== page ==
The sandwich choice is redeemed by its high protein content (21.8g) but this meal would score higher if you’d chosen one with wholemeal bread, a fruit snack and a zero-sugar drink, such as water. 2/10

Morrisons, £3.50

Chicken salad sandwich PLUS black and green olives snack pot PLUS Plenish Turmeric Defence shot

Total: Calories, 500; saturated fat, 3.22g; protein, 26.84g; sugar, 9.78g; salt, 1.91g

Expert verdict: This is an excellent sandwich choice because it delivers 25.7g of protein with 5.1g of fibre and very little salt or unhealthy fat.

A savoury snack, such as olives, will boost your intake of healthy fats and fibre but it could nudge up your total salt intake, increasing your risk of raised blood pressure. As a bonus, you get a vitamin boost (100 per cent of your daily vitamin B12 needs) in this turmeric shot. You’re not only getting a varied nutritional mix with this meal deal, but you’re also saving £2.45 if you’d bought the items separately. 8/10

Waitrose, £5

Huel vanilla complete meal drink PLUS Kind protein double dark chocolate nut bar PLUS Virtue yerba mate strawberry and lime drink

Total: Calories, 677; saturated fat, 7.8g; protein, 31.5g; sugar, 13g; salt, 0.74g

Expert verdict: If you’re aiming to be healthy, why would you choose an ultra-processed meal replacement drink such as Huel when you can get all the nutrients you need – in the form we are designed to consume – in one of the salads or sandwiches available in these premium-priced meal deals? Yes, this meal delivers a lot of protein (31.5g) but the fat and sugar levels are high. And don’t be fooled by the apparent health halo on the fizzy drink – it’s just water with sweeteners and caffeine. 3/10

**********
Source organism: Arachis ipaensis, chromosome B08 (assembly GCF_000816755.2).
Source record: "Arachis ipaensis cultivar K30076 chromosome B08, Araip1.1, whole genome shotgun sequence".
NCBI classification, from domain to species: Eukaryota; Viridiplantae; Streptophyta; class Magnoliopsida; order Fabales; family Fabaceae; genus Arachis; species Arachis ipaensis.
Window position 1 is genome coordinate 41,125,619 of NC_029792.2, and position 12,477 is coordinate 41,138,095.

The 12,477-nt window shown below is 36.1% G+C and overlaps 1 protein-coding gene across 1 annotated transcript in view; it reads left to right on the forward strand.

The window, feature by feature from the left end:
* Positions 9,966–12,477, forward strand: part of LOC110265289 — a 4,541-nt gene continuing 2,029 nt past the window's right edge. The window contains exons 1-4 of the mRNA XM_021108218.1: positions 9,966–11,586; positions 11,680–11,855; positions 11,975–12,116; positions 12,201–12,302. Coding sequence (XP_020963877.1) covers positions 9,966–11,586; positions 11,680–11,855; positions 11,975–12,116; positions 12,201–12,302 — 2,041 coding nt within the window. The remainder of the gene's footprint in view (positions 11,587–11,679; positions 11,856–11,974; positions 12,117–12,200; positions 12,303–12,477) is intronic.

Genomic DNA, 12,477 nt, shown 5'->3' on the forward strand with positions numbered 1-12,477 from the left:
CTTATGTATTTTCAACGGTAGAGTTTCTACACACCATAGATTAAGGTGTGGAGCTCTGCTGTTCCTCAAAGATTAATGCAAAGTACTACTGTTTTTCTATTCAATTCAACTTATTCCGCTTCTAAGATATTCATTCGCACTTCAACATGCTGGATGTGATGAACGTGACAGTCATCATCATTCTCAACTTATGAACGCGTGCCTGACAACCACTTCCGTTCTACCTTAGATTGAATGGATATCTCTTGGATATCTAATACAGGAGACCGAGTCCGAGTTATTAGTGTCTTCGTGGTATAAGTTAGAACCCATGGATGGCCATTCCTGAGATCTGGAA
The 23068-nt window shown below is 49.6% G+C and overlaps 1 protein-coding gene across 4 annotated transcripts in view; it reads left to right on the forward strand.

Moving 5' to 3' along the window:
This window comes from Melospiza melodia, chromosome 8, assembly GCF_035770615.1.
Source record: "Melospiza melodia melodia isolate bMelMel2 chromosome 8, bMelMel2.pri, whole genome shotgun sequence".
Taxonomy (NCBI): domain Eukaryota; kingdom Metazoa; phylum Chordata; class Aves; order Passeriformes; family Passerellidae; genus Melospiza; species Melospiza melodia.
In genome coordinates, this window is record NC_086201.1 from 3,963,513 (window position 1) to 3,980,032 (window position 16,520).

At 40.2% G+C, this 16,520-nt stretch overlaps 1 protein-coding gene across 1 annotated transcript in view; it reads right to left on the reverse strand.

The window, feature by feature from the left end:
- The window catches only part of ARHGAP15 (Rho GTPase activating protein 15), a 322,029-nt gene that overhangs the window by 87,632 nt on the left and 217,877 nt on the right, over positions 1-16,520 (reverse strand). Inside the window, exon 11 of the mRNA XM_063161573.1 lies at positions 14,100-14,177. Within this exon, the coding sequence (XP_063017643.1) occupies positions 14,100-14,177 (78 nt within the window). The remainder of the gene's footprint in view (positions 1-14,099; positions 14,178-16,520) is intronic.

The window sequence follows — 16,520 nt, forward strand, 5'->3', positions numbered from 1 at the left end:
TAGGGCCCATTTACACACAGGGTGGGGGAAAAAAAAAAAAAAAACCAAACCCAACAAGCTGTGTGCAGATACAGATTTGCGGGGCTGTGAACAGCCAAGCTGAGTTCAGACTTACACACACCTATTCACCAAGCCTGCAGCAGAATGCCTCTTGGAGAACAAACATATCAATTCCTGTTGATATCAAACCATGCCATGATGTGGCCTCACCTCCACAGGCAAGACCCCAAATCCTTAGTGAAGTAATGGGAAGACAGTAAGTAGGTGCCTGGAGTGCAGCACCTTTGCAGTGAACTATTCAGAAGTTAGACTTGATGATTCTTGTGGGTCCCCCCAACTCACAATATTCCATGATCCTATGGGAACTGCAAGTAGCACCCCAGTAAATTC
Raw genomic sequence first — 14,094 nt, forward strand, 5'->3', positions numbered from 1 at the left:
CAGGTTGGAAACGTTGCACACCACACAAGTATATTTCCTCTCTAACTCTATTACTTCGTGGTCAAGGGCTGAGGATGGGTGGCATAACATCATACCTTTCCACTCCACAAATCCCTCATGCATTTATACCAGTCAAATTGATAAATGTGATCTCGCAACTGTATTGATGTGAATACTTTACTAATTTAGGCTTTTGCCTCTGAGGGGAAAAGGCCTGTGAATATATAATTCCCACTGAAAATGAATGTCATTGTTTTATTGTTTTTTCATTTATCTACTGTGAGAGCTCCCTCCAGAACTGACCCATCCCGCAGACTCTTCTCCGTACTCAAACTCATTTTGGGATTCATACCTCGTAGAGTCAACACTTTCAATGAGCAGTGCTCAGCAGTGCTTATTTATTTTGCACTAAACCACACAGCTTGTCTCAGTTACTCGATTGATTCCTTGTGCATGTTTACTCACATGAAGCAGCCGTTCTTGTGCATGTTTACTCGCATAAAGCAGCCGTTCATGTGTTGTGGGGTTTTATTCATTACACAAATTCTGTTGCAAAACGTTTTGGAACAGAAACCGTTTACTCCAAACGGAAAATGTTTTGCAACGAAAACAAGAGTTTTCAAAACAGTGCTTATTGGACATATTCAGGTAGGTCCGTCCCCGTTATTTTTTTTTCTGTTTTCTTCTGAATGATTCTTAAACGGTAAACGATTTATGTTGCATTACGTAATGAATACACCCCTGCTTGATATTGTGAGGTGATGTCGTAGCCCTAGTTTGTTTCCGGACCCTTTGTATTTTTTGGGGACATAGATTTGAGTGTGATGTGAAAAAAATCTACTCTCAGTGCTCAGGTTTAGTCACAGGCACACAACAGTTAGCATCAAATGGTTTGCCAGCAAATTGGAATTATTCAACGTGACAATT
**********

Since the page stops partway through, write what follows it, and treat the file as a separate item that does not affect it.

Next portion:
Tesco, £3.40

Spicy chicken pasta pot PLUS Propercorn sweet and salty popcorn PLUS Tropicana orange juice

Total: Calories, 658; saturated fat, 1.3g; protein, 20.7g; sugar, 41g; salt, 0.2g

Expert verdict: You get a good amount of protein in this meal, and the orange juice counts as one of your five-a-day. But the hidden sugars in the pasta (11.6g) combine with the orange juice (26g) to hike blood sugar levels too high for one meal. Again, water and whole fruit would improve your meal deal combo. 6/10

Waitrose, £5

Spicy bean and sweet potato wrap PLUS Lindt chocolate bar PLUS Innocent Invigorate Super Smoothie

Total: Calories, 798; saturated fat, 19g; protein, 13.6g; sugar, 54.3g; salt, 1.06g

Expert verdict: This healthy-looking combination shows just how easy it is to slip into unhealthy lunchtime habits. You won’t be getting enough protein to keep you feeling full through the afternoon. When choosing a vegetarian option, it’s good to boost protein by picking a high-protein snack (such as a pack of nuts and seeds which offers 4.6g protein) – and although the smoothie does count as one of your five-a-day, the fruit sugar (33g) takes your lunchtime sugar levels too high. 5/10